The introduction of the suppressor in 1975 brought ion chromatography (IC) to the forefront of modern analytical techniques for inorganic analysis. The history of IC and suppressors is well documented, from its humble beginnings more than 40 years ago to the current day. Understanding suppression is the key to understanding analytical IC. The suppressor doesn’t need to be shrouded in mystery and whilst there is some clever chemistry happening inside, the mystery can easily be unravelled. Some of the main questions around suppression are touched upon below, but for a more detailed account of suppression and how it works, download the latest free on-demand webinar “Suppression Unravelled” and learn at your leisure.
What does the suppressor do?
The suppressor forms part of the detector which is formally known as ‘suppressed conductivity.’
The suppressor has three main functions:
to remove conductive ions from the eluent, thus reducing the background and in turn, increasing the sensitivity
to remove the counter ions in the sample; this is removing cations from samples where anions are of interest and vice versa. This removes any breakthrough (large peaks) at the start of the chromatogram
to convert the ion of interest into a more conductive form, also increasing the sensitivity
Without a suppressor, we would have tiny or negative peaks sitting on a large background of conductivity from the eluent. The diagram below demonstrates the difference of suppressed and non-suppressed conductivity in an anion separation using KOH from an eluent generator.
What’s in the box?
There is a lot happening inside this little device. To put into simple and generic terms, inside a typical electrolytic suppressor there are layers of permeable ion-exchange membranes and resins. Situated at the top and bottom of the suppressor are electrodes, which are activated when a current is applied through the external plug. The current causes migration of the ions towards the respective electrodes. The unwanted ions pass through the membranes and are attracted away, either off to waste or to be recycled back into the suppressor as a regenerant. Ions of interest are able to pass through to the conductivity cell. These layered designs and dynamic flow paths have evolved over time to aid efficiency and increase capacity. Read more on suppressor types and how they function on the IC and RFIC suppressor webpage.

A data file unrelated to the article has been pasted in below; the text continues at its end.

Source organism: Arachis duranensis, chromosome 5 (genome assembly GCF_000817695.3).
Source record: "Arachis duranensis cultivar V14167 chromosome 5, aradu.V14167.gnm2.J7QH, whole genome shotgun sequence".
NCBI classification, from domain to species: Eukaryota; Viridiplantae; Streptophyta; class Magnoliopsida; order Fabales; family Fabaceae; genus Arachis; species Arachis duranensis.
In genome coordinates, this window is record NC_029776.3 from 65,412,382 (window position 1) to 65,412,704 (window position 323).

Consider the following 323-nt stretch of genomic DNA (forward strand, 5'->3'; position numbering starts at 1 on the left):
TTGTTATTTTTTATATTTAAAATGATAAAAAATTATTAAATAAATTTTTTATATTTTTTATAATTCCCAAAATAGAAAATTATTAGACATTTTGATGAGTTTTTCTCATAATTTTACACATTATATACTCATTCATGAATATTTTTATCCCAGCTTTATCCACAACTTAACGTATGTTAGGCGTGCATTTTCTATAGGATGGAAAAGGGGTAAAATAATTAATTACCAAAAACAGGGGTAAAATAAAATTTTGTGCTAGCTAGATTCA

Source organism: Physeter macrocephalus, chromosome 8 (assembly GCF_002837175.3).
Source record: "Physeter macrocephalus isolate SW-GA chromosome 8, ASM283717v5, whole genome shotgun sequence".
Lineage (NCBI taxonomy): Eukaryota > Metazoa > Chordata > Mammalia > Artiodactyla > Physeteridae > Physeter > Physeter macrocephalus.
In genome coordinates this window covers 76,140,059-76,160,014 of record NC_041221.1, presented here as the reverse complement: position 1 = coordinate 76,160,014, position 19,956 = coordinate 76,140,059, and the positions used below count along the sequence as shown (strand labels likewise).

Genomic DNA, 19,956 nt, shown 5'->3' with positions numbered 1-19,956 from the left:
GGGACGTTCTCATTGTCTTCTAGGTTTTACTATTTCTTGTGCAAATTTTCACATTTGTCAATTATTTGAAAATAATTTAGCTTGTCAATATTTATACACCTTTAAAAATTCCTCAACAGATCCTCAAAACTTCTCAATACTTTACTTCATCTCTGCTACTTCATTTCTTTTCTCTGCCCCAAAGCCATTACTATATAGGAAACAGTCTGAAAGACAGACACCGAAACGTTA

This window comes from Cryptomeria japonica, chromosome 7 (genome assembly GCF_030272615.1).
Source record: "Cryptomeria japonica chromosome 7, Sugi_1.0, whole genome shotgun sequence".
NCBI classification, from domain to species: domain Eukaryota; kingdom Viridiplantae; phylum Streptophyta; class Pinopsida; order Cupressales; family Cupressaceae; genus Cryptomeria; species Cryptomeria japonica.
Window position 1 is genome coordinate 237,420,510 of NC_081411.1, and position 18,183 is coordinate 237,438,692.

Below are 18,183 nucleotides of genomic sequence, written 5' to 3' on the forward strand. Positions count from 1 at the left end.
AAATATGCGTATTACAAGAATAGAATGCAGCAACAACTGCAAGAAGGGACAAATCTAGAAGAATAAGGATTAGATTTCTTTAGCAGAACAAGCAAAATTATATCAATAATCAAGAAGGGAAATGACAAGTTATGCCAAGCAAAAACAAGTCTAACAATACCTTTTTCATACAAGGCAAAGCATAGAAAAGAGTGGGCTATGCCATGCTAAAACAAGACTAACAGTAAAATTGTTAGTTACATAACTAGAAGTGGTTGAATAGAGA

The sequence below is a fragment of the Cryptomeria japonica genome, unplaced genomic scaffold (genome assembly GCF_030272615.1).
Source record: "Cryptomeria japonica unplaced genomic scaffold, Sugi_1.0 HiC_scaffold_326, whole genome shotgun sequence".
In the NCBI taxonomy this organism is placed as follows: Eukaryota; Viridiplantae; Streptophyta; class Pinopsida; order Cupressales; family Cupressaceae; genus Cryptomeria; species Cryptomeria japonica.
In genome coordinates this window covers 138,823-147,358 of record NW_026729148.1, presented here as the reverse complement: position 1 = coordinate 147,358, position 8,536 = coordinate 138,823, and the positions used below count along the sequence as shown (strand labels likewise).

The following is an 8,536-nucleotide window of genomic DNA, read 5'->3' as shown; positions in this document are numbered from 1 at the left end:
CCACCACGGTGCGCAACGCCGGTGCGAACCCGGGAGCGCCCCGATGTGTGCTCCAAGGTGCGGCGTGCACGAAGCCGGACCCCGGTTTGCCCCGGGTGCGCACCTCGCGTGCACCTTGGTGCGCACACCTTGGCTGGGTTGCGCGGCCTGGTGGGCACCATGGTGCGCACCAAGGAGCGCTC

Why are there many types of suppressor?
The simple answer is that there is no “one fits all.” IC covers a wide range of analytes, samples and applications of varying complexity, which is why we need the right suppressor optimised for the job in hand. Whether analysing anions (by hydroxide or carbonate eluents), cations or other analytes such as organic acids by ion exclusion, there is a suppressor designed for that use. Depending on sample type and application, there are different regenerant modes available (dynamic, chemical, external water) and different flow path sizes, so choosing the right suppressor is similar to selecting the right column, method conditions, etc. Which you choose depends on what you are doing, there is a handy suppressor selection guide to help find your perfect match.
Why do suppressors keep changing?
Technology and requirements keep changing! The original batch column suppressor was patented more than 40 years ago! Modern laboratories work now with higher throughputs, more complex analyses and greater demands on their instruments. Continuous research into suppressors allows developments and improvements in efficiency, capacity and robustness which are designed to meet the constantly changing needs of the analytical laboratory. Read more on the role of the next generation suppressors in this white paper.
For more in-depth suppression unravelling you can watch the FREE on-demand webinar ‘Suppression Unravelled’ plus other educational topics here.
Or you can always Contact Us for more information on IC products and services.